The drawbacks to a device in which the heating element is submerged within the smoke producing fluid are numerous. First of all, the level of the fluid within the chamber must be accurately controlled. This requires frequent monitoring and adjustment of the fluid level. Because the heating element is located within the fluid, the temperature of the heating element and the smoke chamber must also be accurately monitored and controlled in order to prevent combustion or explosion of the smoke-producing fluid. Worse yet, the fluid in the reservoir is heated and cooled with every use of the device, which tends to break down integrity of the fluid (such as oil). Also, in such recirculating designs, the fluid is easily contaminated by particulate and smoke by-products created by the smoke-producing process. The contaminants fall directly into the fluid reservoir because the smoke producing site is located directly within the fluid reservoir. The degraded fluid can cause several problems including ignition of the fluid, toxicity of the produced smoke and a decrease in smoke producing efficiency. This creates a serious maintenance issue requiring the regular replacement of the degraded fluid in the reservoir. Accordingly, the degrading of the fluid reduces reliability, may create a risk of combustion or explosion within the fluid reservoir, and the smoke produced with the contaminated fluid may have toxic components.
The second method of delivering the smoke-producing fluid to the heating element is to blow or spray the fluid onto the heating element. Examples of devices having this type of fluid delivery are described in U.S. Pat. No. 5,859,363, issued Jan. 12, 1999, to Gouge; U.S. Pat. No. 5,922,944, issued Jul. 13, 1999, to Pieroni et al.; U.S. Pat. No. 6,142,009, issued Nov. 7, 2000, issued to Loblick; U.S. Pat. No. 6,392,227, issued May 21, 2002, issued to Banyard et al.; U.S. Pat. No. 6,439,031, issued Aug. 27, 2002, to Pieroni et al.; and U.S. Pat. No. 6,526,808, issued Mar. 4, 2003, to Pieroni et al. In each of these devices, the smoke-producing fluid is blown, sprayed or atomized through a nozzle onto a heating element located above the fluid reservoir. Pressurized air is used to blow, spray or atomize the fluid through the nozzle. The heating element is purposely disposed above the fluid reservoir so that the blown, sprayed or atomized fluid which is not converted into smoke will return to the reservoir.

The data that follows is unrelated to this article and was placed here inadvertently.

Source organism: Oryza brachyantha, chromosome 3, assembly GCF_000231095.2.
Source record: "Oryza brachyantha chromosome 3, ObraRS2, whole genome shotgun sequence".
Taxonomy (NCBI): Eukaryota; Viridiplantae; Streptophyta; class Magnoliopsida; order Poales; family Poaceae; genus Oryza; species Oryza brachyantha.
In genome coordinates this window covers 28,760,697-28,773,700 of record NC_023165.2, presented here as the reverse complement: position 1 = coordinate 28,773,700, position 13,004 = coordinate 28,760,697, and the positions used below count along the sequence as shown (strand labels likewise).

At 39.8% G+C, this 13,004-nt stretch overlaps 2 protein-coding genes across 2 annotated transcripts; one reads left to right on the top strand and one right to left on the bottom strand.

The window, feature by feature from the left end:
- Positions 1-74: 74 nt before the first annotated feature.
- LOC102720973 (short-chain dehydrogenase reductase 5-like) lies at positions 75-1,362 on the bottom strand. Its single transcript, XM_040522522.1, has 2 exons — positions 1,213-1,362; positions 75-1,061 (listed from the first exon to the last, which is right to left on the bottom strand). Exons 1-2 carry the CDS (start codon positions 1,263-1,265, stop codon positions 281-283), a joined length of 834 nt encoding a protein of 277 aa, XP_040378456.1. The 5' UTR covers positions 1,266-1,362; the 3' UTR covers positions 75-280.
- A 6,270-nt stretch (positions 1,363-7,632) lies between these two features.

Again, this type of fluid delivery system has many drawbacks. For one, there must be a minimum amount of air pressure and air flow in order to spray the fluid onto the heating element. This prevents the device from being able to vary the flow rate of smoke being fed to the system being leak checked. A flow valve on the smoke outlet usually cannot be used to reduce the pressure and flow rate because the pressure drop through such valves causes at least some of the smoke to condense thereby reducing the amount of smoke produced. Also, the minimum amount of air pressure required by the smoke machine may exceed the pressure capacity of some systems which it is desired to leak check (for example, some automobile systems can only hold 4 inches of water pressure). Moreover, these smoke machines which require air flow to draw fluid into the air stream and/or spray the fluid toward the heating element are rendered inoperative if the flow rate is reduced below the operating level. This reduction may be caused by the system not having a large enough leak or by the use of a flow control value at either the inlet or outlet of the machine.
Furthermore, because the fluid is circulated back from the heating element to the fluid reservoir, this type of device suffers from the same contamination and degraded smoke producing fluid problems as described above.